Augusta can regulate its members

The Masters Golf tournament is one of the most popular and historic golf tournaments in the nation. The tournament is held every year at the Augusta National Golf Club.

Ninety-six players have been invited to play at the tournament. Fifty-seven players are from the United States. The other 39 players are international. These players may be very different, but they all have two things in common: they play golf and they’re men. Augusta is a private club that only allows men to be members.

Women can’t join the club and they can’t play in The Masters. Is this fair? Well, Martha Burk doesn’t think so. Burk, who is the head of the National Council of Women’s Organization, wrote a letter to the chairman of Augusta, William Johnson. She said that he should “open [his] membership to women now, so that this is not an issue when the tournament is staged next year.” Johnson doesn’t think so.

He even went so far as to relinquish sponsorship of the 2003 Masters sponsors, Coca-Cola, Citigroup and IBM, than to subject them to pressure from women’s groups.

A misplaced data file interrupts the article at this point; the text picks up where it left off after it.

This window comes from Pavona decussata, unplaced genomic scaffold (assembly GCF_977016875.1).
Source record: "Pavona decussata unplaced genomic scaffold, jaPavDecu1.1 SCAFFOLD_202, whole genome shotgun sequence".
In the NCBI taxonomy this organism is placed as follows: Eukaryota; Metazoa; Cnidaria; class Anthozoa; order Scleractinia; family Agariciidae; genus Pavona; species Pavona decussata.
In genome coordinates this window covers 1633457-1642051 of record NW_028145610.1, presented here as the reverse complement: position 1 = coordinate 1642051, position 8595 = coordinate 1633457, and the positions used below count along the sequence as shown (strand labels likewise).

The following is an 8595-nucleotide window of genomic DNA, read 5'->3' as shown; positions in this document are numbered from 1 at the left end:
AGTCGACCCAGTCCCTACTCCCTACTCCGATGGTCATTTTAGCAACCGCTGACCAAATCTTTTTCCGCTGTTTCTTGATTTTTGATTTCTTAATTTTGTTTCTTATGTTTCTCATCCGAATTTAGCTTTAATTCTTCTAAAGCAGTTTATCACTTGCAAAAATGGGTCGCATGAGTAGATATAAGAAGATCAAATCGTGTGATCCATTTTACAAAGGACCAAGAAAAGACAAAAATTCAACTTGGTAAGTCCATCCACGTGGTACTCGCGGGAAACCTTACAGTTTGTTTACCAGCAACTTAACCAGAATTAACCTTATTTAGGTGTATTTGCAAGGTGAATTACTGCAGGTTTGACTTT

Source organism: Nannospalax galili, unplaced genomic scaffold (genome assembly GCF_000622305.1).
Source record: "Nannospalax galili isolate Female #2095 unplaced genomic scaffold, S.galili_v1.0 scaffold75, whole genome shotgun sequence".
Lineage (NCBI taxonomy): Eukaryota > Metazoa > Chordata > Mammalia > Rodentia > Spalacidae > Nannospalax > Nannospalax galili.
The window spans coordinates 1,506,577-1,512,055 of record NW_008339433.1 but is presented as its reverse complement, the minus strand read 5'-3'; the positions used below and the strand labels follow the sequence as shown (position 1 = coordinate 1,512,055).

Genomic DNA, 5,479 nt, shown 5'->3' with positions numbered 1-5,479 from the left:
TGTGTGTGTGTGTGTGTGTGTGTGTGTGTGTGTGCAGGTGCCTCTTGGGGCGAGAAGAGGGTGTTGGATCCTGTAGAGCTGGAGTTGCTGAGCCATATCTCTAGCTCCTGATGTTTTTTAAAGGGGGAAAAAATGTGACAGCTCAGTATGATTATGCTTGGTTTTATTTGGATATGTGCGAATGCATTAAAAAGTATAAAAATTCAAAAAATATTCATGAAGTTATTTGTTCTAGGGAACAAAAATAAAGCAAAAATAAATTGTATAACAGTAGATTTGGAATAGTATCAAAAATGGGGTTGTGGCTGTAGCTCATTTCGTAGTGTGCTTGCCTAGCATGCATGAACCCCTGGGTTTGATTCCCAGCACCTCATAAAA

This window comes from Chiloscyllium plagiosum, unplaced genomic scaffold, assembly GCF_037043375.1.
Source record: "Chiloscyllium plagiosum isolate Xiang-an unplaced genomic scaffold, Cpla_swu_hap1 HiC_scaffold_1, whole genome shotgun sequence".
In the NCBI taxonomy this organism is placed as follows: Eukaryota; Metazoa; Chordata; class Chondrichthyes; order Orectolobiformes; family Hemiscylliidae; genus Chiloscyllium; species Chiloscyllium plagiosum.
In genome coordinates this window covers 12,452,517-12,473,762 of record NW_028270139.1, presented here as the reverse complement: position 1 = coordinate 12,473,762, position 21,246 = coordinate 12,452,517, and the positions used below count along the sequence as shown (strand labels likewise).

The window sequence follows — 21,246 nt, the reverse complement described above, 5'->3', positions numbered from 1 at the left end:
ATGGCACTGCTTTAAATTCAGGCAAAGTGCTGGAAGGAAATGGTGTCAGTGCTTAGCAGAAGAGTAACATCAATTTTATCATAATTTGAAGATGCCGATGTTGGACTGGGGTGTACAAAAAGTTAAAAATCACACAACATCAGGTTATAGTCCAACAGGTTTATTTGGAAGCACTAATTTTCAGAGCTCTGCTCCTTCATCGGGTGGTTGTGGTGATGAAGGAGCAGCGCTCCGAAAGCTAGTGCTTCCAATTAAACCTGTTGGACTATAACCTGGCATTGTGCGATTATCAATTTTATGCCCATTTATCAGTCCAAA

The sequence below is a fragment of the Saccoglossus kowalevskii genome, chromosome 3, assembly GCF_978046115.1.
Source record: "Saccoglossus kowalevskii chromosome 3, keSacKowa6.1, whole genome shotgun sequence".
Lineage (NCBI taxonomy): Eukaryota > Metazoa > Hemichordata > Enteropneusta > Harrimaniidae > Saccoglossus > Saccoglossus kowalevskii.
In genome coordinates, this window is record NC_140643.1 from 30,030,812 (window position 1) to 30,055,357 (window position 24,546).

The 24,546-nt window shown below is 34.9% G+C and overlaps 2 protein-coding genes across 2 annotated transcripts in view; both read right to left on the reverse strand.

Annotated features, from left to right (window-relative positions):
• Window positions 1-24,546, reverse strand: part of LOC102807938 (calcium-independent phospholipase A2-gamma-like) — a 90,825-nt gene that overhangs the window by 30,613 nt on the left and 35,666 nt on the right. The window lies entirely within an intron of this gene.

Johnson not allowing women to be members at his club is sexist. Don’t think so? Well, what if a club didn’t allow minorities? That would be racist, right? Not allowing women is sexist. It is pretty sad that in the twenty-first century we still have problems like this. One would think that women and men would be considered equal and would be able to enjoy the same things, such as being members of such a prestigious club.

Burk says that people should care about this controversy. “It reminds women of the glass ceiling and unequal pay and all the reasons women are running second in America,” she said. It is not a positive thing that Augusta is a men’s only club. But Augusta is a private club. Private means that it can decide who gets in.

“Augusta National is a private organization and has every right to make its own determination about members,” said Christine Stolba, senior fellow for the conservative Independent Women’s Forum. She feels women have more important things to worry about. Others feel that women’s golf needs to be improved at the lower levels first before women can think about competing at The Masters.

Bottom line: William Johnson and those who run Augusta National Golf Club are sexist. It isn’t fair that they don’t include women. But they are a private club and have the right to exclude over 50 percent of the population if they choose. But we wish they wouldn’t.